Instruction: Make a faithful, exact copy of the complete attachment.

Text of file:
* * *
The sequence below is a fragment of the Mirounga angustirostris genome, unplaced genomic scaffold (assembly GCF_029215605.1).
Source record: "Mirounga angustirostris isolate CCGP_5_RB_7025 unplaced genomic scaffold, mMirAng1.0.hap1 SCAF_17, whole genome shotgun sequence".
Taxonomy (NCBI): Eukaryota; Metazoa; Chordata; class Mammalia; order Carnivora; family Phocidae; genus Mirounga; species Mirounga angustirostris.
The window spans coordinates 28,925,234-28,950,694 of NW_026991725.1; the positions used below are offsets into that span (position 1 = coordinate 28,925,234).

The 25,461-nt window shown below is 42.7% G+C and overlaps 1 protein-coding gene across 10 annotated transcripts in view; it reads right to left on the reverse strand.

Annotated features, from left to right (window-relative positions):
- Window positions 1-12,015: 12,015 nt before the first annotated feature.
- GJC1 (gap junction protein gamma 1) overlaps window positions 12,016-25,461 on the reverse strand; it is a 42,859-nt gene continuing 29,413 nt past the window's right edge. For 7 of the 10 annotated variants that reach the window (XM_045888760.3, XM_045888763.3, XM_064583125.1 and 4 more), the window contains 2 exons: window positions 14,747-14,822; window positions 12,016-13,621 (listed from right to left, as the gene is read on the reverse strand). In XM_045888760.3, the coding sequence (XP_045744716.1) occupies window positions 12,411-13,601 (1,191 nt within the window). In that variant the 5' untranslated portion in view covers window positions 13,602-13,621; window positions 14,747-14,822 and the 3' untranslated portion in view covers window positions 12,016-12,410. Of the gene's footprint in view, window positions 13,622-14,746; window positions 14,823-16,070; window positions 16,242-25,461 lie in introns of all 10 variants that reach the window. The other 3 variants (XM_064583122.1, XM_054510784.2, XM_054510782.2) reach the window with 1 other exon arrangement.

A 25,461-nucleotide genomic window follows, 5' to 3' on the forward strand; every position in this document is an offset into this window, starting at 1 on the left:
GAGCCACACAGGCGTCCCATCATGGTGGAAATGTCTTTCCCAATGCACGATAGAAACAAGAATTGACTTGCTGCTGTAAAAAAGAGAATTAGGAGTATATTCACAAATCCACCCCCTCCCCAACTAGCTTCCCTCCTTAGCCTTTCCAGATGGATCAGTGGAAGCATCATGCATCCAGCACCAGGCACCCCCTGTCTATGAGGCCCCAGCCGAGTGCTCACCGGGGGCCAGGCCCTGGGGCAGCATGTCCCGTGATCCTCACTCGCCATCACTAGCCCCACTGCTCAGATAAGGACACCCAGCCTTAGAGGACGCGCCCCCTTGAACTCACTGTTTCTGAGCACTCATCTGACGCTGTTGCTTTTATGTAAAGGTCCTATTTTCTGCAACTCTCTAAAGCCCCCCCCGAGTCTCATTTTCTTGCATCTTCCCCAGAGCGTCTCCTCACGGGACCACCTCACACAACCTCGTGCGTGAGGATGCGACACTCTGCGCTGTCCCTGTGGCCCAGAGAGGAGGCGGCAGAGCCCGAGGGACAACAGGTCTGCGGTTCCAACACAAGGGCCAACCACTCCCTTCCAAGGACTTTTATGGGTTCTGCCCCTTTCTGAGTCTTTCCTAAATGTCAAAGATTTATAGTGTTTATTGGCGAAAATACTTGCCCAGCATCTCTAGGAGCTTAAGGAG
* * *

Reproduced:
The sequence below is a fragment of the Mirounga angustirostris genome, unplaced genomic scaffold (assembly GCF_029215605.1).
Source record: "Mirounga angustirostris isolate CCGP_5_RB_7025 unplaced genomic scaffold, mMirAng1.0.hap1 SCAF_17, whole genome shotgun sequence".
Taxonomy (NCBI): Eukaryota; Metazoa; Chordata; class Mammalia; order Carnivora; family Phocidae; genus Mirounga; species Mirounga angustirostris.
The window spans coordinates 28,925,234-28,950,694 of NW_026991725.1; the positions used below are offsets into that span (position 1 = coordinate 28,925,234).

The 25,461-nt window shown below is 42.7% G+C and overlaps 1 protein-coding gene across 10 annotated transcripts in view; it reads right to left on the reverse strand.

Annotated features, from left to right (window-relative positions):
- Window positions 1-12,015: 12,015 nt before the first annotated feature.
- GJC1 (gap junction protein gamma 1) overlaps window positions 12,016-25,461 on the reverse strand; it is a 42,859-nt gene continuing 29,413 nt past the window's right edge. For 7 of the 10 annotated variants that reach the window (XM_045888760.3, XM_045888763.3, XM_064583125.1 and 4 more), the window contains 2 exons: window positions 14,747-14,822; window positions 12,016-13,621 (listed from right to left, as the gene is read on the reverse strand). In XM_045888760.3, the coding sequence (XP_045744716.1) occupies window positions 12,411-13,601 (1,191 nt within the window). In that variant the 5' untranslated portion in view covers window positions 13,602-13,621; window positions 14,747-14,822 and the 3' untranslated portion in view covers window positions 12,016-12,410. Of the gene's footprint in view, window positions 13,622-14,746; window positions 14,823-16,070; window positions 16,242-25,461 lie in introns of all 10 variants that reach the window. The other 3 variants (XM_064583122.1, XM_054510784.2, XM_054510782.2) reach the window with 1 other exon arrangement.

A 25,461-nucleotide genomic window follows, 5' to 3' on the forward strand; every position in this document is an offset into this window, starting at 1 on the left:
GAGCCACACAGGCGTCCCATCATGGTGGAAATGTCTTTCCCAATGCACGATAGAAACAAGAATTGACTTGCTGCTGTAAAAAAGAGAATTAGGAGTATATTCACAAATCCACCCCCTCCCCAACTAGCTTCCCTCCTTAGCCTTTCCAGATGGATCAGTGGAAGCATCATGCATCCAGCACCAGGCACCCCCTGTCTATGAGGCCCCAGCCGAGTGCTCACCGGGGGCCAGGCCCTGGGGCAGCATGTCCCGTGATCCTCACTCGCCATCACTAGCCCCACTGCTCAGATAAGGACACCCAGCCTTAGAGGACGCGCCCCCTTGAACTCACTGTTTCTGAGCACTCATCTGACGCTGTTGCTTTTATGTAAAGGTCCTATTTTCTGCAACTCTCTAAAGCCCCCCCCGAGTCTCATTTTCTTGCATCTTCCCCAGAGCGTCTCCTCACGGGACCACCTCACACAACCTCGTGCGTGAGGATGCGACACTCTGCGCTGTCCCTGTGGCCCAGAGAGGAGGCGGCAGAGCCCGAGGGACAACAGGTCTGCGGTTCCAACACAAGGGCCAACCACTCCCTTCCAAGGACTTTTATGGGTTCTGCCCCTTTCTGAGTCTTTCCTAAATGTCAAAGATTTATAGTGTTTATTGGCGAAAATACTTGCCCAGCATCTCTAGGAGCTTAAGGAG